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All worldwide conflicts to take a break until after June 30
May 25, 2002 10:54 AM   Subscribe

All worldwide conflicts to take a break until after June 30 [NYT reg req] "If the U.S. forward Clint Mathis scores a beautiful goal, Iranians, Iraqis and Libyans will rave about it. Soccer has many uses, and one of them, fleeting as it may be, is universal love." But perhaps more interestingly : " For foreigners, meanwhile, the World Cup is the one time that they get to treat the U.S. like a lightweight. " Indeed.
posted by Voyageman (11 comments total)

 
It's not true you know, you're no good at cricket either.
posted by vbfg at 11:07 AM on May 25, 2002


Come to think of it neither are we English.
posted by vbfg at 11:08 AM on May 25, 2002


vbfg: true, but we can still open a can of whoop-ass over the entire world when it comes to snooker and darts. And thats what really matters.
posted by bifter at 11:11 AM on May 25, 2002


A couple years ago I watched the World Championship of Bagpipe marching bands; it was at the ruins of an old Scottish castle. After England, Scotland, Wales and Ireland were eliminated it came down to India and Pakistan...I think India won but the point was made.
posted by Mack Twain at 11:53 AM on May 25, 2002


Football will save the world!

[Crams finger down throat, vomits repeatedly]

Spare us, please. Am I really supposed to believe that terrorists care about this crap?!?

If they do, they're morons.

This has to be one of the most stupid NYT articles ever (and that really says something). This strikes me as some desperate attempt to get U.S. citizens to give a shit about the World Cup.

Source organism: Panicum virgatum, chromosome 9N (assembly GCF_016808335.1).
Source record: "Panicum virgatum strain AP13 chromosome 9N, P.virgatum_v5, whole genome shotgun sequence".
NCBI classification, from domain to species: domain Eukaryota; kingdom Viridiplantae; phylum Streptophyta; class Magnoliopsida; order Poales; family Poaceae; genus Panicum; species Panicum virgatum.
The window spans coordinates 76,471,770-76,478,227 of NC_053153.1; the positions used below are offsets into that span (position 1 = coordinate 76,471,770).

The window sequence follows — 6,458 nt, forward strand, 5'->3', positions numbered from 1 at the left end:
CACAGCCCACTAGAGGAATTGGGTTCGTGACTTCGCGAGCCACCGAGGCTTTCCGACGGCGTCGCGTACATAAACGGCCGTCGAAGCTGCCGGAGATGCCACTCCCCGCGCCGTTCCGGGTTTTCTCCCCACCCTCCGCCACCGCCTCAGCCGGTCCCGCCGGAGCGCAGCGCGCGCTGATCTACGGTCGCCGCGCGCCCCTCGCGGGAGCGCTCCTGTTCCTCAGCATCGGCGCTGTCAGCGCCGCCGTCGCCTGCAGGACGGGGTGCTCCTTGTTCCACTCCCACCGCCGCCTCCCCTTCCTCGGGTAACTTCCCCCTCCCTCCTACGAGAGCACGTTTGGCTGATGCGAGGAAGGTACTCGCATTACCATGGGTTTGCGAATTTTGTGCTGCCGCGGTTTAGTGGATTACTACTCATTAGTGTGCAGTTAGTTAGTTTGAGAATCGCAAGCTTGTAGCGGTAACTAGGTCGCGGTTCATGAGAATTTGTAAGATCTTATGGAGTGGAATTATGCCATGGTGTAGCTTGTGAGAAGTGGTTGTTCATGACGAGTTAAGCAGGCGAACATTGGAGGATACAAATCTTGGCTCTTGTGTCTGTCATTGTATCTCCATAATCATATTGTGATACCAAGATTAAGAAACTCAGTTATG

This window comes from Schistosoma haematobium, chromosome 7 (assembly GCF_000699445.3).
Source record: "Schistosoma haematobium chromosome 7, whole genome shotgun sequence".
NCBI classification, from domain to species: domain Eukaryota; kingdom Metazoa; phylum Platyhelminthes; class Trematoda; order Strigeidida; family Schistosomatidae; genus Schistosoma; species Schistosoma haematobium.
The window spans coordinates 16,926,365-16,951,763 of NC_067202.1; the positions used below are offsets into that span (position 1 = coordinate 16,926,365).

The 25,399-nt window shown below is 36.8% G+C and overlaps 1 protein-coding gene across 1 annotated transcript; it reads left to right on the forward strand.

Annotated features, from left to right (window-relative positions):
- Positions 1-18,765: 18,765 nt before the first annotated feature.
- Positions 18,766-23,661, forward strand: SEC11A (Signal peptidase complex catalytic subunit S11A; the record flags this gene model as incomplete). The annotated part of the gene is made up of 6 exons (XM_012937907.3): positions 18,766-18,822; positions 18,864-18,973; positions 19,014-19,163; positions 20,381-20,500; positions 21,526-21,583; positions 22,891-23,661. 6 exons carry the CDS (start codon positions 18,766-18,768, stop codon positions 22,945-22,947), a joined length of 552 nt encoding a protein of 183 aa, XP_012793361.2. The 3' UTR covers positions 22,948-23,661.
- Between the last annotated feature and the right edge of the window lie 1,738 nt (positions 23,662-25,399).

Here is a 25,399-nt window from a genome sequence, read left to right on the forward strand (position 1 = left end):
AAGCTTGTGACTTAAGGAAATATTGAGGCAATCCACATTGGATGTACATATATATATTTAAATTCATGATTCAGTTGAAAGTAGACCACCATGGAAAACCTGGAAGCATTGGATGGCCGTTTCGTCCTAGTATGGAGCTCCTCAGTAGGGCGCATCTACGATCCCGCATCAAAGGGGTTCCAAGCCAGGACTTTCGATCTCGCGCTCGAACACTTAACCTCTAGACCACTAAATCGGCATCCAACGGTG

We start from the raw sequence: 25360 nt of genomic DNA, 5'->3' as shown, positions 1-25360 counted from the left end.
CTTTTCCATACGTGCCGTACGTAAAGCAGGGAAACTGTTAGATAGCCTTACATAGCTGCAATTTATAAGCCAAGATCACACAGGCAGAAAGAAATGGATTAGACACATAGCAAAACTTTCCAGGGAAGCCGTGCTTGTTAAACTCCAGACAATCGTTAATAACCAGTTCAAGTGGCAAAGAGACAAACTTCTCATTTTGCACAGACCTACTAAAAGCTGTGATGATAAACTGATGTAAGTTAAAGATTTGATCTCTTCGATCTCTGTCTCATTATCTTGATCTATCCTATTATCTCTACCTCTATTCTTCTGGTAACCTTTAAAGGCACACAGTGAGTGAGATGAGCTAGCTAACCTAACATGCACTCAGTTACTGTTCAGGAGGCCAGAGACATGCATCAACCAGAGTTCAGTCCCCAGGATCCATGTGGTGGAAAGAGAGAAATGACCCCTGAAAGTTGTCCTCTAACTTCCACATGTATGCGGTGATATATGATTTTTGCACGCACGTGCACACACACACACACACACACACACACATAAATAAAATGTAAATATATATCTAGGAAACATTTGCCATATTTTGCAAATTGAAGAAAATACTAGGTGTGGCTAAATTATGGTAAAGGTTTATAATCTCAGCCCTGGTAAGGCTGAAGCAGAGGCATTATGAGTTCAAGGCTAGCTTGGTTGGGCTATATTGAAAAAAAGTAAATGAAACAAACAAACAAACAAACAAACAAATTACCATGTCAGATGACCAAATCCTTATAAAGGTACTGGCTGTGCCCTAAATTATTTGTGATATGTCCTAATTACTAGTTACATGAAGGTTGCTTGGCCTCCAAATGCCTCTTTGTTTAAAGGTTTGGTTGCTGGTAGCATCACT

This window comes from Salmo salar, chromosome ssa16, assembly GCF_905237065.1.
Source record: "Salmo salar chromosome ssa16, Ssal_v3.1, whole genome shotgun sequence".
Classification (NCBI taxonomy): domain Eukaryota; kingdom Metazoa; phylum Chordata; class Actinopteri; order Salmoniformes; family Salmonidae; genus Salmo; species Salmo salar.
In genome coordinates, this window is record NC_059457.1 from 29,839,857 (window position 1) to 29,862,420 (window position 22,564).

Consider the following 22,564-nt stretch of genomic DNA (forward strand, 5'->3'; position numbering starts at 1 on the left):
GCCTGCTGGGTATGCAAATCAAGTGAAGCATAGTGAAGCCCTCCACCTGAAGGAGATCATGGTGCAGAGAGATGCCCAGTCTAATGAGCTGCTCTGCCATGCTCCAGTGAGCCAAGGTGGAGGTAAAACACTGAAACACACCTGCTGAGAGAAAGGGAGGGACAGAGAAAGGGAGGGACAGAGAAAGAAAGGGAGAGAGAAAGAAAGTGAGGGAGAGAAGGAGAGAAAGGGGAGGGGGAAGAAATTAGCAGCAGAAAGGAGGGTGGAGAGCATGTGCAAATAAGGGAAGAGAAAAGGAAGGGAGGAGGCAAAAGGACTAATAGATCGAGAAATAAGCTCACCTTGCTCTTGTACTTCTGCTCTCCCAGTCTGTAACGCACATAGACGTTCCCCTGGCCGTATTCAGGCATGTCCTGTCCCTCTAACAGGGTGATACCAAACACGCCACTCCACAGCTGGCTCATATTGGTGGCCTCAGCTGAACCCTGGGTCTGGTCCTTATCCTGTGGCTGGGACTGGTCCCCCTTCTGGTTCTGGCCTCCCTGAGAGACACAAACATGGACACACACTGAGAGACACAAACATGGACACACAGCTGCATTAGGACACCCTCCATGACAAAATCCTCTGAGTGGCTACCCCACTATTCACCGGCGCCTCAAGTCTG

Guess what! We don't. Sorry.

(I pay no attention whatsoever to the endless professional sports whorefest, so I'm exempted.)
posted by mark13 at 3:25 PM on May 25, 2002


Guess what! We don't. Sorry.

Bothered.

(I just wish that India and Pakistan had qualified.)
posted by riviera at 5:25 PM on May 25, 2002


Universal love, with riots! That's the best kind.
posted by stavrosthewonderchicken at 7:50 PM on May 25, 2002


mark...

In 98, America and Iran, two enemies to say the least, played a game of soccer (an important one, at that) without problems of any kind. The fans were decent to each other, the players exchanged gifts. It was brilliant. If you don't think something that involves as much passion as soccer has the ability to make people more willing to stretch for peace, you don't understand how important sport is to the world.
posted by Kevs at 1:04 AM on May 26, 2002


Mark--

You may not care, but a large part of the world does.

Enough so that, in this case, a visit from Pelé was occasion to declare a cease-fire. (4th paragraph)

Soccer won't save the world, but the world loves it.
posted by nath at 1:28 AM on May 26, 2002


Um, mark13, have a chill pill. It's not the newspaper, first of all, it's the Sunday magazine, which publishes a variety of features. Usually the major ones are more serious, balanced by lighter fare. Sometimes feature writing has an air of the obvious around it to people who are inside whatever world is being examined; it's not earthshaking investigative reporting, it's color and impressions for those who are outside that world.

Jeez. It's not like every story has to be A1, oversize headline, Pulitzer-nominee fare. As it is, for lighter fare, this was fairly interesting.
posted by dhartung at 4:56 AM on May 26, 2002


Anybody who wants an idea of how important football is to most of the world should read Football Against the Enemy by Simon Kuper. I'm not much interested in the 'endless professional sports whorefest' either, but this is a great collection of stories that has shed more light on different cultures for me than any history book.
posted by Summer at 5:14 AM on May 26, 2002


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